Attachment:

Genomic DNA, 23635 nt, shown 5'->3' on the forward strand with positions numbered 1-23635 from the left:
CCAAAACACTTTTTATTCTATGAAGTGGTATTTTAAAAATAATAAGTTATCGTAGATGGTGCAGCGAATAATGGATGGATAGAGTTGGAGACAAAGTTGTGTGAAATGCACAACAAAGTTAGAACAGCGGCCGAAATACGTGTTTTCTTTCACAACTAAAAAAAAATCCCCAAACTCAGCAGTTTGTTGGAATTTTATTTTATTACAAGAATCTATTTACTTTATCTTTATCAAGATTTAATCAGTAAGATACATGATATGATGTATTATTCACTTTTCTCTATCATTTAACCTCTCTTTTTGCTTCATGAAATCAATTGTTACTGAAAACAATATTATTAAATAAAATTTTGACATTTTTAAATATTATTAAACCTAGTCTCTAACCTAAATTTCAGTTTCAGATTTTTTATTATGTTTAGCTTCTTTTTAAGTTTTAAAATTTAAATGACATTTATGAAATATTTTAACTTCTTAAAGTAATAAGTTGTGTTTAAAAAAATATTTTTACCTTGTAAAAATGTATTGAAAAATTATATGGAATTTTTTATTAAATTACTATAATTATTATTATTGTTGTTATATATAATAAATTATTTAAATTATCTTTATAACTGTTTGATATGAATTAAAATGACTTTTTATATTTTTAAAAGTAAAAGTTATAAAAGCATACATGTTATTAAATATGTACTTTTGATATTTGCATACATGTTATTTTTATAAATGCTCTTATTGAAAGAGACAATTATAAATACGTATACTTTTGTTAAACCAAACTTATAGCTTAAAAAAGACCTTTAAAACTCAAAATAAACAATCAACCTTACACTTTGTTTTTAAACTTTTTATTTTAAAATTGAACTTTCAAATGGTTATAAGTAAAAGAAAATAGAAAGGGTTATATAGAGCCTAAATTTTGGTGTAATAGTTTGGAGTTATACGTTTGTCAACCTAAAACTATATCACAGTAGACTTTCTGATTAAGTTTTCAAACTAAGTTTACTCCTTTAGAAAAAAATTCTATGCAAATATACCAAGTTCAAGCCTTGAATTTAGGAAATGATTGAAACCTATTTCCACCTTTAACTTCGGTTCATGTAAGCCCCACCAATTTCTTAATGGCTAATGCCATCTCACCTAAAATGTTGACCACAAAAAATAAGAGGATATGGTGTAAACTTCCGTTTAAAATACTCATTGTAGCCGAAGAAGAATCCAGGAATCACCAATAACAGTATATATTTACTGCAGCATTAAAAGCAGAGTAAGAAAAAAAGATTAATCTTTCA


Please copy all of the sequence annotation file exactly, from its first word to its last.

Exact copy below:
Genomic DNA, 23635 nt, shown 5'->3' on the forward strand with positions numbered 1-23635 from the left:
CCAAAACACTTTTTATTCTATGAAGTGGTATTTTAAAAATAATAAGTTATCGTAGATGGTGCAGCGAATAATGGATGGATAGAGTTGGAGACAAAGTTGTGTGAAATGCACAACAAAGTTAGAACAGCGGCCGAAATACGTGTTTTCTTTCACAACTAAAAAAAAATCCCCAAACTCAGCAGTTTGTTGGAATTTTATTTTATTACAAGAATCTATTTACTTTATCTTTATCAAGATTTAATCAGTAAGATACATGATATGATGTATTATTCACTTTTCTCTATCATTTAACCTCTCTTTTTGCTTCATGAAATCAATTGTTACTGAAAACAATATTATTAAATAAAATTTTGACATTTTTAAATATTATTAAACCTAGTCTCTAACCTAAATTTCAGTTTCAGATTTTTTATTATGTTTAGCTTCTTTTTAAGTTTTAAAATTTAAATGACATTTATGAAATATTTTAACTTCTTAAAGTAATAAGTTGTGTTTAAAAAAATATTTTTACCTTGTAAAAATGTATTGAAAAATTATATGGAATTTTTTATTAAATTACTATAATTATTATTATTGTTGTTATATATAATAAATTATTTAAATTATCTTTATAACTGTTTGATATGAATTAAAATGACTTTTTATATTTTTAAAAGTAAAAGTTATAAAAGCATACATGTTATTAAATATGTACTTTTGATATTTGCATACATGTTATTTTTATAAATGCTCTTATTGAAAGAGACAATTATAAATACGTATACTTTTGTTAAACCAAACTTATAGCTTAAAAAAGACCTTTAAAACTCAAAATAAACAATCAACCTTACACTTTGTTTTTAAACTTTTTATTTTAAAATTGAACTTTCAAATGGTTATAAGTAAAAGAAAATAGAAAGGGTTATATAGAGCCTAAATTTTGGTGTAATAGTTTGGAGTTATACGTTTGTCAACCTAAAACTATATCACAGTAGACTTTCTGATTAAGTTTTCAAACTAAGTTTACTCCTTTAGAAAAAAATTCTATGCAAATATACCAAGTTCAAGCCTTGAATTTAGGAAATGATTGAAACCTATTTCCACCTTTAACTTCGGTTCATGTAAGCCCCACCAATTTCTTAATGGCTAATGCCATCTCACCTAAAATGTTGACCACAAAAAATAAGAGGATATGGTGTAAACTTCCGTTTAAAATACTCATTGTAGCCGAAGAAGAATCCAGGAATCACCAATAACAGTATATATTTACTGCAGCATTAAAAGCAGAGTAAGAAAAAAAGATTAATCTTTCA